A regular out-and-out new chum.
I then abhorred the sight of rum
Teetotal was my plan.
But soon I learned to wet one eye
Misfortune oft-times made me sigh.
To raise fresh funds I was forced to fly,
And be a squatter’s man.

Soon at a station I appeared.
I saw the squatter with his beard,
And up to him I boldly steered,
With my swag and billy-can.

I said, “Kind sir, I want a job!”
Said he, “Do you know how to snob
Or can you break in a bucking cob?”
Whilst my figure he well did scan.

“‘Tis now I want a useful cove
To stop at home and not to rove.
The scamps go about—a regular drove
I ‘spose you’re one of the clan?
But I’ll give ten—ten, sugar an’ tea;
Ten bob a week, if you’ll suit me,
And very soon I hope you’ll be
A handy squatter’s man.

“At daylight you must milk the cows,
Make butter, cheese, an’ feed the sows,
Put on the kettle, the cook arouse,
And clean the family shoes.
The stable an’ sheep yard clean out,
And always answer when we shout,
With ‘Yes, ma’am,’ and ‘No, sir,’ mind your mouth;
And my youngsters don’t abuse.

“You must fetch wood an’ water, bake an’ boil,
Act as butcher when we kill;
The corn an’ taters you must hill,
Keep the garden spick and span.

You must not scruple in the rain
To take to market all the grain.
Be sure you come sober back again
To be a squatter’s man.”

He sent me to an old bark hut,
Inhabited by a greyhound slut,
Who put her fangs through my poor fut,
And, snarling, off she ran.
So once more I’m looking for a job,
Without a copper in my fob.
With Ben Hall or Gardiner I’d rather rob,
Than be a squatter’s man.

The Wild Colonial Boy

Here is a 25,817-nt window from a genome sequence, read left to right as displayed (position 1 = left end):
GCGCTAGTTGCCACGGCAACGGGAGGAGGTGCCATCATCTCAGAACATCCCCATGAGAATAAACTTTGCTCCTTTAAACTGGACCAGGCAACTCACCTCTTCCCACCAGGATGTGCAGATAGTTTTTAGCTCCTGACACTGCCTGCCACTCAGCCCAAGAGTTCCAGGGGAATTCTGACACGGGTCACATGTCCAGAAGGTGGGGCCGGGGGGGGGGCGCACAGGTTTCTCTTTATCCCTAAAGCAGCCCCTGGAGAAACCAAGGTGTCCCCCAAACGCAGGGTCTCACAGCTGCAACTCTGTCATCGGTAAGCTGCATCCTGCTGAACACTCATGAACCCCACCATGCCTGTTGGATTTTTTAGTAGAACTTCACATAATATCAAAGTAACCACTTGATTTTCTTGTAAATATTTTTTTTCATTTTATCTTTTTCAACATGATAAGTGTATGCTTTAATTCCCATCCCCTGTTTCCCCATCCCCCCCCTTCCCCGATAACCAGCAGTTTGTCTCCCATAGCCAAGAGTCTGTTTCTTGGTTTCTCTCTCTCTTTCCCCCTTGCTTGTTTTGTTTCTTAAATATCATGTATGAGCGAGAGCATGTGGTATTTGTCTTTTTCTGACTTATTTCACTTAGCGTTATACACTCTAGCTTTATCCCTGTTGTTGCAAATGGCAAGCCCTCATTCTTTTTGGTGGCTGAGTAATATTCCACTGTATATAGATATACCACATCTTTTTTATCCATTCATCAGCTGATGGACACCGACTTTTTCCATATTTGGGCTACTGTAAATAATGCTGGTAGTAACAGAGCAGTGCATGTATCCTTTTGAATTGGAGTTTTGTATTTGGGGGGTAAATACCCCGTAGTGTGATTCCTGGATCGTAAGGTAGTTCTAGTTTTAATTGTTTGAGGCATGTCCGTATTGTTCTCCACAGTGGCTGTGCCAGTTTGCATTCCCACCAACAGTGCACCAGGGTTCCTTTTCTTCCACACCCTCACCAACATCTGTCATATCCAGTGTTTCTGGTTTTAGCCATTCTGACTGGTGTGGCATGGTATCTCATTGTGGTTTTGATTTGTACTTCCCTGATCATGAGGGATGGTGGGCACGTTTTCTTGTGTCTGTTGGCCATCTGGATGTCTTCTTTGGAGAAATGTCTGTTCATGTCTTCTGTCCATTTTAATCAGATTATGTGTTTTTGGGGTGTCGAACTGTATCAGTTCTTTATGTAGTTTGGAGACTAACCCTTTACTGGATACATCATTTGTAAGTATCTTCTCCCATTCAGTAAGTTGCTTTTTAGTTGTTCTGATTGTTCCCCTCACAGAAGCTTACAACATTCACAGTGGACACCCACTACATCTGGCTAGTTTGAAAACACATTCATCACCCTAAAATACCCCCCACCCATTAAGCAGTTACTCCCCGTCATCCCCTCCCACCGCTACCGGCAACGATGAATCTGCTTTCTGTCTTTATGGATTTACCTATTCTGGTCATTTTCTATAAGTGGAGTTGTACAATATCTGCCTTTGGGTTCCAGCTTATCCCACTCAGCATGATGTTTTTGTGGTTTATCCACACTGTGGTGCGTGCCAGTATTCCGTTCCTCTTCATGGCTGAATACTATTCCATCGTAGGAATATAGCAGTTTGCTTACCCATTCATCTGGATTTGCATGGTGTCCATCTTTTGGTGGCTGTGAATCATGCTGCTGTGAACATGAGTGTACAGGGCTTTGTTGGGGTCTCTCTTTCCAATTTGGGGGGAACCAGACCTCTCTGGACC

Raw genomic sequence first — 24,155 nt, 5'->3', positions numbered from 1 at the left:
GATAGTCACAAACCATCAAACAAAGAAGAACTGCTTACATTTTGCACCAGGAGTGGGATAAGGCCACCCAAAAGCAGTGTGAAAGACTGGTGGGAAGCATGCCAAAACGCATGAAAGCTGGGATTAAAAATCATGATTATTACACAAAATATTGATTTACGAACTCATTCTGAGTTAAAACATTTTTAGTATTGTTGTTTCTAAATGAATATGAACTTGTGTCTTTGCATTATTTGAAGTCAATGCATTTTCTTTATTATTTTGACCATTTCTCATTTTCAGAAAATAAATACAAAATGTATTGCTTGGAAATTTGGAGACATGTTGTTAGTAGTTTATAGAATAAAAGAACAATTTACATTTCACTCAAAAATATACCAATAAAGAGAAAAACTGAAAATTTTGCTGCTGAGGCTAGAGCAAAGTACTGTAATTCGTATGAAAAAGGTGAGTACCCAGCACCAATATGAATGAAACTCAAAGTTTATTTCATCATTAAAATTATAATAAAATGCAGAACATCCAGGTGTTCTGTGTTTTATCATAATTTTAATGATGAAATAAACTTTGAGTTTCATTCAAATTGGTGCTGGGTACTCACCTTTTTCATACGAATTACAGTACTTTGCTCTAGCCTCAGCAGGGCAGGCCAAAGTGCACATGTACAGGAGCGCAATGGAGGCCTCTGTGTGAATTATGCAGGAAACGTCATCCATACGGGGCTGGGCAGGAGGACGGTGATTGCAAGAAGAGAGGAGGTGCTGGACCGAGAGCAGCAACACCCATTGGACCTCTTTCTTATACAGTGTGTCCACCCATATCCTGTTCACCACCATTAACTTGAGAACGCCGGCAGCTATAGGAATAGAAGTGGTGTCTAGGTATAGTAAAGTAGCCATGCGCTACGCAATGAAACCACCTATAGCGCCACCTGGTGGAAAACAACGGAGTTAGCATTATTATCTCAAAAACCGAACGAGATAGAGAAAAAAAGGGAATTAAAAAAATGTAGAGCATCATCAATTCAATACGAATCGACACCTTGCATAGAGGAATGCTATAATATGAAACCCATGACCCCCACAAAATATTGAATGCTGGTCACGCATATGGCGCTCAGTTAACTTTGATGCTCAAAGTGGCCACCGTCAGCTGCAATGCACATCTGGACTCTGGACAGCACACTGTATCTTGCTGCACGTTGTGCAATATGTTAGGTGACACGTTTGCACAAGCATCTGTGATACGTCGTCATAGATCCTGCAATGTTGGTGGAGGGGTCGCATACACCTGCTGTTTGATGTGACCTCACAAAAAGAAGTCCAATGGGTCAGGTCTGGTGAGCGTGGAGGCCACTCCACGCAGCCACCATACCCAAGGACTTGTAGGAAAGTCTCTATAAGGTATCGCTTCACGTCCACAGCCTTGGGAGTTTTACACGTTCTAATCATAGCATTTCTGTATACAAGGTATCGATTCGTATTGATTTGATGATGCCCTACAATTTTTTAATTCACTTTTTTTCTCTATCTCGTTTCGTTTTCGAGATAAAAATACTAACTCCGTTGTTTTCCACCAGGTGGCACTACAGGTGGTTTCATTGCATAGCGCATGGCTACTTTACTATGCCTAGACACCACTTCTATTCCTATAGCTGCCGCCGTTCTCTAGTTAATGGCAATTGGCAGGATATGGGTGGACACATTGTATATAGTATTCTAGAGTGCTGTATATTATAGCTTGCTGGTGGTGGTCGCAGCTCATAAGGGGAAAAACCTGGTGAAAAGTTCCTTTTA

Tis of a wild Colonial boy, Jack Doolan was his name,
Of poor but honest parents he was born in Castlemaine.
He was his father’s only hope, his mother’s only joy,
And dearly did his parents love the wild Colonial boy.

Come, all my hearties, we’ll roam the mountains high,
Together we will plunder, together we will die.
We’ll wander over valleys, and gallop over plains,
And we’ll scorn to live in slavery, bound down with iron chains.

He was scarcely sixteen years of age when he left his father’s home,
And through Australia’s sunny clime a bushranger did roam.
He robbed those wealthy squatters, their stock he did destroy,
And a terror to Australia was the wild Colonial boy.

In sixty-one this daring youth commenced his wild career,
With a heart that knew no danger, no foeman did he fear.
He stuck up the Beechworth mail coach, and robbed Judge MacEvoy,
Who trembled, and gave up his gold to the wild Colonial boy.

He bade the Judge “Good morning,” and told him to beware,
That he’d never rob a hearty chap that acted on the square,
And never to rob a mother of her son and only joy,
Or else you may turn outlaw, like the wild Colonial boy.

One day as he was riding the mountain side along,
A-listening to the little birds, their pleasant laughing song,
Three mounted troopers rode along—Kelly, Davis, and FitzRoy.
They thought that they would capture him—the wild Colonial boy.

“Surrender now, Jack Doolan, you see there’s three to one.
Surrender now, Jack Doolan, you daring highwayman.”
He drew a pistol from his belt, and shook the little toy.
“I’ll fight, but not surrender,” said the wild Colonial boy.

He fired at Trooper Kelly, and brought him to the ground,
And in return from Davis received a mortal wound.
All shattered through the jaws he lay still firing at FitzRoy,
And that’s the way they captured him—the wild Colonial boy.

It will be noticed that the same chorus is sung to both